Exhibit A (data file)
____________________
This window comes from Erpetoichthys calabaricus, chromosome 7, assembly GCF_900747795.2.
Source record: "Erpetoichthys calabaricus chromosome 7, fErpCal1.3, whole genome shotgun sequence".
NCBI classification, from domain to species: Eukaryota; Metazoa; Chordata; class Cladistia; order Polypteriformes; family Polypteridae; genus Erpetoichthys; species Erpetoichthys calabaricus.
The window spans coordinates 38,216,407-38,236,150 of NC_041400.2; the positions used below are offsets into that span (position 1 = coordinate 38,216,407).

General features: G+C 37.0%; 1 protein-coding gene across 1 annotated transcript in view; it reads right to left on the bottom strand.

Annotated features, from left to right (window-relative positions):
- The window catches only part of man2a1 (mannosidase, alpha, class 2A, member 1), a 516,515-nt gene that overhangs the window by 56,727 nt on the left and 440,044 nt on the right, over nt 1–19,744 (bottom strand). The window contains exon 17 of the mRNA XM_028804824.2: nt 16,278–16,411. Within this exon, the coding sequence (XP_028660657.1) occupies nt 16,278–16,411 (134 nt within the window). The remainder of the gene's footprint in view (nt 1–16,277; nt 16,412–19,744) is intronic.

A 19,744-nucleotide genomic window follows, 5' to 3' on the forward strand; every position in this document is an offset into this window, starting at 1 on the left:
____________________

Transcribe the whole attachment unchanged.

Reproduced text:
This window comes from Erpetoichthys calabaricus, chromosome 7, assembly GCF_900747795.2.
Source record: "Erpetoichthys calabaricus chromosome 7, fErpCal1.3, whole genome shotgun sequence".
NCBI classification, from domain to species: Eukaryota; Metazoa; Chordata; class Cladistia; order Polypteriformes; family Polypteridae; genus Erpetoichthys; species Erpetoichthys calabaricus.
The window spans coordinates 38,216,407-38,236,150 of NC_041400.2; the positions used below are offsets into that span (position 1 = coordinate 38,216,407).

General features: G+C 37.0%; 1 protein-coding gene across 1 annotated transcript in view; it reads right to left on the bottom strand.

Annotated features, from left to right (window-relative positions):
- The window catches only part of man2a1 (mannosidase, alpha, class 2A, member 1), a 516,515-nt gene that overhangs the window by 56,727 nt on the left and 440,044 nt on the right, over nt 1–19,744 (bottom strand). The window contains exon 17 of the mRNA XM_028804824.2: nt 16,278–16,411. Within this exon, the coding sequence (XP_028660657.1) occupies nt 16,278–16,411 (134 nt within the window). The remainder of the gene's footprint in view (nt 1–16,277; nt 16,412–19,744) is intronic.

A 19,744-nucleotide genomic window follows, 5' to 3' on the forward strand; every position in this document is an offset into this window, starting at 1 on the left: